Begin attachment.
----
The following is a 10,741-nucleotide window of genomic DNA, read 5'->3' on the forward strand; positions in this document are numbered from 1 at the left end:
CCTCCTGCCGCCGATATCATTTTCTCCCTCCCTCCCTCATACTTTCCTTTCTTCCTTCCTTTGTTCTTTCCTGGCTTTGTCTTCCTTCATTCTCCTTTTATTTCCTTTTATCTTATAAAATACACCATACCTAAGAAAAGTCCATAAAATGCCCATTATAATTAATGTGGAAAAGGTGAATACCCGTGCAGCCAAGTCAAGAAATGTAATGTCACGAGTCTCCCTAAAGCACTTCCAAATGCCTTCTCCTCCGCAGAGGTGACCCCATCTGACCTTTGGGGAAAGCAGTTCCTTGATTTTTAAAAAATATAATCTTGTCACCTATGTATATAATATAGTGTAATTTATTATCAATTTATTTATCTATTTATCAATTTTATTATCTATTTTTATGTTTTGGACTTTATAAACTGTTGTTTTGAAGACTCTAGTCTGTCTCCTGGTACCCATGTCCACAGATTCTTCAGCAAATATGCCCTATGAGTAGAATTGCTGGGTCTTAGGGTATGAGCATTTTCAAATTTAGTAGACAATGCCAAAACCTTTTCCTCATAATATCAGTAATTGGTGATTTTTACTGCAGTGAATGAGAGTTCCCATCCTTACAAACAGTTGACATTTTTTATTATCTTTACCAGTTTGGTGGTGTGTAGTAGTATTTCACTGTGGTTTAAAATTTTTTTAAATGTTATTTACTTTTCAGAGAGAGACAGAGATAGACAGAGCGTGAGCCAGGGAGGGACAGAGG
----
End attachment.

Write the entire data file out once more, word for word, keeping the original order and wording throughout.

The following is a 10,741-nucleotide window of genomic DNA, read 5'->3' on the forward strand; positions in this document are numbered from 1 at the left end:
CCTCCTGCCGCCGATATCATTTTCTCCCTCCCTCCCTCATACTTTCCTTTCTTCCTTCCTTTGTTCTTTCCTGGCTTTGTCTTCCTTCATTCTCCTTTTATTTCCTTTTATCTTATAAAATACACCATACCTAAGAAAAGTCCATAAAATGCCCATTATAATTAATGTGGAAAAGGTGAATACCCGTGCAGCCAAGTCAAGAAATGTAATGTCACGAGTCTCCCTAAAGCACTTCCAAATGCCTTCTCCTCCGCAGAGGTGACCCCATCTGACCTTTGGGGAAAGCAGTTCCTTGATTTTTAAAAAATATAATCTTGTCACCTATGTATATAATATAGTGTAATTTATTATCAATTTATTTATCTATTTATCAATTTTATTATCTATTTTTATGTTTTGGACTTTATAAACTGTTGTTTTGAAGACTCTAGTCTGTCTCCTGGTACCCATGTCCACAGATTCTTCAGCAAATATGCCCTATGAGTAGAATTGCTGGGTCTTAGGGTATGAGCATTTTCAAATTTAGTAGACAATGCCAAAACCTTTTCCTCATAATATCAGTAATTGGTGATTTTTACTGCAGTGAATGAGAGTTCCCATCCTTACAAACAGTTGACATTTTTTATTATCTTTACCAGTTTGGTGGTGTGTAGTAGTATTTCACTGTGGTTTAAAATTTTTTTAAATGTTATTTACTTTTCAGAGAGAGACAGAGATAGACAGAGCGTGAGCCAGGGAGGGACAGAGG